Speaking of messages, that’s also where the puzzles come in, because your new hosts, the Koilians, communicate via “puzzlespeak,” which means that you can’t read an orientation memo without looking for hidden meaning. There are a number of puzzle types, mostly different kinds of ciphers, and you need to demonstrate you’ve solved them by choosing the right option for where and when a meeting is being held, or occasionally by typing the answer into a text box. I’m not a cryptographic maven, so I found the puzzles rather challenging, or at least I did until I decided to bend the rules and use various online solvers to expedite matters – I figured the main character has a smartphone and access to a forum for expats swapping tips about how to understand puzzlespeak, so it’s not implausible that they’d be doing the same thing!
For the most part the puzzles don’t gate progress – rather, you can solve them and behave appropriately, or fail to solve them and irritate the Koilians by your inability to follow simple directions. As far as I could make it, there aren’t significant consequences, though, with a missed message meaning that you might be in for some minor embarrassment but no real plot impact. Puzzles that lack much narrative impact are fine, I think, so long as they’re simple – which these aren’t – or if they’re thematically connected to the narrative. Here, the puzzles are all cryptographic, and as an immigrant, the main character faces lots of difficulties communicating, so there’s some general linkage – or at least I thought there was, until I got to the last fifth or so of the game.
Despite appearances, Some Space isn’t primarily about the immigrant experience. I’ll put the rest of this discussion behind spoilers, but to summarize, a different theme becomes very prominent towards the end, and I thought it didn’t fit well with what came before as well as not having any resonance with the codebreaking puzzles.
What Some Space actually wants to talk about is domestic violence. This is part of the main character’s backstory – a primary reason we’ve left earth and are ignoring our mom, it appears, is that our brother hit his kids, and our mom is defending him. And it’s also part of the main action, as the final sequence hinges on Amar being beaten up by his Koilian boyfriend, and then arrested by racist (Koilian) cops who blame him while letting the abusive boyfriend go free. I didn’t feel like this twist worked. First, it undermined the rest of the story for me – I was enjoying the experience of learning about another culture and trying to fit in with it, so seeing that society and one of its main representatives suddenly portrayed in this way made it feel like the main character’s efforts to get along with the Koilians were misguided. Second, it didn’t feel like it rang true with Amar’s characterization, as he’s portrayed as a kind, outgoing, talkative person, while his boyfriend comes off as a monosyllabic grump even before he’s revealed as an abuser; it was very hard to understand what we were supposed to understand Amar saw in him. I get that it’s hard to write this stuff in a way that doesn’t come off as melodramatic Lifetime-movie-of-the-week material, but all the more reason not to cram such a plot into a small part of the story. And finally, the swerve into melodrama made all the time spent on letter-substitution ciphers seem even more incongruous and unrelated to the story Some Space is telling.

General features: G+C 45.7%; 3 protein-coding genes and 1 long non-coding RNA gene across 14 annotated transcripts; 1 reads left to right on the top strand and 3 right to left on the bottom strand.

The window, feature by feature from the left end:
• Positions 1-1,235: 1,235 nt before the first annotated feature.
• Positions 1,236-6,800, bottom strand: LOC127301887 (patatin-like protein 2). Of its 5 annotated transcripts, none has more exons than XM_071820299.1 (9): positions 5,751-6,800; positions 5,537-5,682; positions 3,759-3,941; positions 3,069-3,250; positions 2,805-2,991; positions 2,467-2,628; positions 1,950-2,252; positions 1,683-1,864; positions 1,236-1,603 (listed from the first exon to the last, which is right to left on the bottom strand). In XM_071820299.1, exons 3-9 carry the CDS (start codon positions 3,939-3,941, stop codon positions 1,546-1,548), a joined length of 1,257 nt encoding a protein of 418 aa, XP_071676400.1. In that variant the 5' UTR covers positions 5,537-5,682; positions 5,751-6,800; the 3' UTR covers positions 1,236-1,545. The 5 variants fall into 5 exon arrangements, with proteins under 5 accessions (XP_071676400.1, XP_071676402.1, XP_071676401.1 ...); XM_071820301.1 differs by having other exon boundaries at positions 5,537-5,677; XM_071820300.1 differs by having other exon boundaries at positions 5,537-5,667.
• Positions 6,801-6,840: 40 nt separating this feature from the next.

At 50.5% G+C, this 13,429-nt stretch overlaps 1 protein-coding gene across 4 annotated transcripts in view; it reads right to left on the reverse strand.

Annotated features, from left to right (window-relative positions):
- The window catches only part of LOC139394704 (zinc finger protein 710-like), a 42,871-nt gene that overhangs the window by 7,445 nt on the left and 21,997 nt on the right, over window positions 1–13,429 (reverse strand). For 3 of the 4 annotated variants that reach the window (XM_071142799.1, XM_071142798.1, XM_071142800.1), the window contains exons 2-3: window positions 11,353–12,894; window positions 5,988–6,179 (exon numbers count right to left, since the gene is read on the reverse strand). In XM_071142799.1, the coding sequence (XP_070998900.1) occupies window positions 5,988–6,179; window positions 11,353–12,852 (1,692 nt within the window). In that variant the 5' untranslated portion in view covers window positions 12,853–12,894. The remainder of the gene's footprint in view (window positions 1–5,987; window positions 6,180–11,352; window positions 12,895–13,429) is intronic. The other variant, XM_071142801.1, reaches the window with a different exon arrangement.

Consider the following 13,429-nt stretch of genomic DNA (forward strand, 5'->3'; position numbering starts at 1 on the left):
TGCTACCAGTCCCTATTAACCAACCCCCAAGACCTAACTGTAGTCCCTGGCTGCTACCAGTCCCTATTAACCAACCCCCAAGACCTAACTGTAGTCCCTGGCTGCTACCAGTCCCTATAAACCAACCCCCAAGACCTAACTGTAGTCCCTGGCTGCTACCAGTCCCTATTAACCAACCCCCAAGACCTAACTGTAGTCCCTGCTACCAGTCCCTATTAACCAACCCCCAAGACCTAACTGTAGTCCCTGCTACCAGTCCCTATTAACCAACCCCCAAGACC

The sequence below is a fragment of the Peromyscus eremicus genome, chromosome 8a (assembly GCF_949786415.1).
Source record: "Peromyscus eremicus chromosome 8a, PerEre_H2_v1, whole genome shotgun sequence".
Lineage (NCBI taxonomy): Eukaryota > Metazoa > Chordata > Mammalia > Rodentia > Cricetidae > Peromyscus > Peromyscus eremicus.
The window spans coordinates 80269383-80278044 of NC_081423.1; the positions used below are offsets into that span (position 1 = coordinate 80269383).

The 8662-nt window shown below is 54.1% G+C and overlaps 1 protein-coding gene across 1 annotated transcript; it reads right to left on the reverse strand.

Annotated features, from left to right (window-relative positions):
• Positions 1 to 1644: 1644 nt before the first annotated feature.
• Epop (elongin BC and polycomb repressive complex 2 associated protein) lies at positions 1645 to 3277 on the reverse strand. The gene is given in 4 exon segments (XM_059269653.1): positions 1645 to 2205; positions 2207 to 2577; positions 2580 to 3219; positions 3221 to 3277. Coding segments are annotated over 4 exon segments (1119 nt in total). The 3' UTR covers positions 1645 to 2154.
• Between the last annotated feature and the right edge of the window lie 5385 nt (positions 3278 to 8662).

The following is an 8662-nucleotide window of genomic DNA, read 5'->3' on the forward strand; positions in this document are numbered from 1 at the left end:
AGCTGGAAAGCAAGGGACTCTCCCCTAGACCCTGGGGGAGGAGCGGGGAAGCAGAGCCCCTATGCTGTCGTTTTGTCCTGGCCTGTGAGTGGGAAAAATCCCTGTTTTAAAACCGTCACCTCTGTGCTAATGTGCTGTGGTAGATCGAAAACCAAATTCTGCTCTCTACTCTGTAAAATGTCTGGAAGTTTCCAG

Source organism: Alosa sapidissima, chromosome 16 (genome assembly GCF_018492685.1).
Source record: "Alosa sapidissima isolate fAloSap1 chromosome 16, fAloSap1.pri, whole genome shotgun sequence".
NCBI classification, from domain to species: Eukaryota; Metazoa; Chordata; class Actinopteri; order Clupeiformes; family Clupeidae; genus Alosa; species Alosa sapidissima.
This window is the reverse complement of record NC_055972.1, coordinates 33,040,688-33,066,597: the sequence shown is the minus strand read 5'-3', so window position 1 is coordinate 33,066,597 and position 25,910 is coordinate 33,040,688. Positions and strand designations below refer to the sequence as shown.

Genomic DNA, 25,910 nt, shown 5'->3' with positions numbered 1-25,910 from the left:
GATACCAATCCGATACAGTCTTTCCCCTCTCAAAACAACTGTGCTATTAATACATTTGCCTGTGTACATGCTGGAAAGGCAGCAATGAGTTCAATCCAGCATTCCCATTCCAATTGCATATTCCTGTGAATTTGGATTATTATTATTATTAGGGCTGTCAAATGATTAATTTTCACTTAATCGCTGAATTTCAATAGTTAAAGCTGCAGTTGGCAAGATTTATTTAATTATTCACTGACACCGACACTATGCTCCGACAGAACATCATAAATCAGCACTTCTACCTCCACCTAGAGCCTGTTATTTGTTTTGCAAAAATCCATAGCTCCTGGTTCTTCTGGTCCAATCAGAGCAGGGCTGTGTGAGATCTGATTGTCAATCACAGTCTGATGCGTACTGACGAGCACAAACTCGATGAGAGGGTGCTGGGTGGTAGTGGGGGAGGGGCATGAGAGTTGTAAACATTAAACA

It didn’t help matters that I sometimes found the game a bit clunky. There’s timed text, and I thought the custom font the author used wasn’t easy on the eyes. I did run into a few technical issues, with the game once hanging and forcing a restart after I failed to type in the correct answer to a puzzle. And while the writing is generally good, beyond the characterization issues mentioned above sometimes I found the worldbuilding didn’t fully hold together. For example, even though the Koilians are portrayed as hard for humans to understand, the main character often decodes their emotions with no difficulty, noting that one looks aghast, or perks up when you enter, which is at odds with the sense of displacement that the main character should be feeling.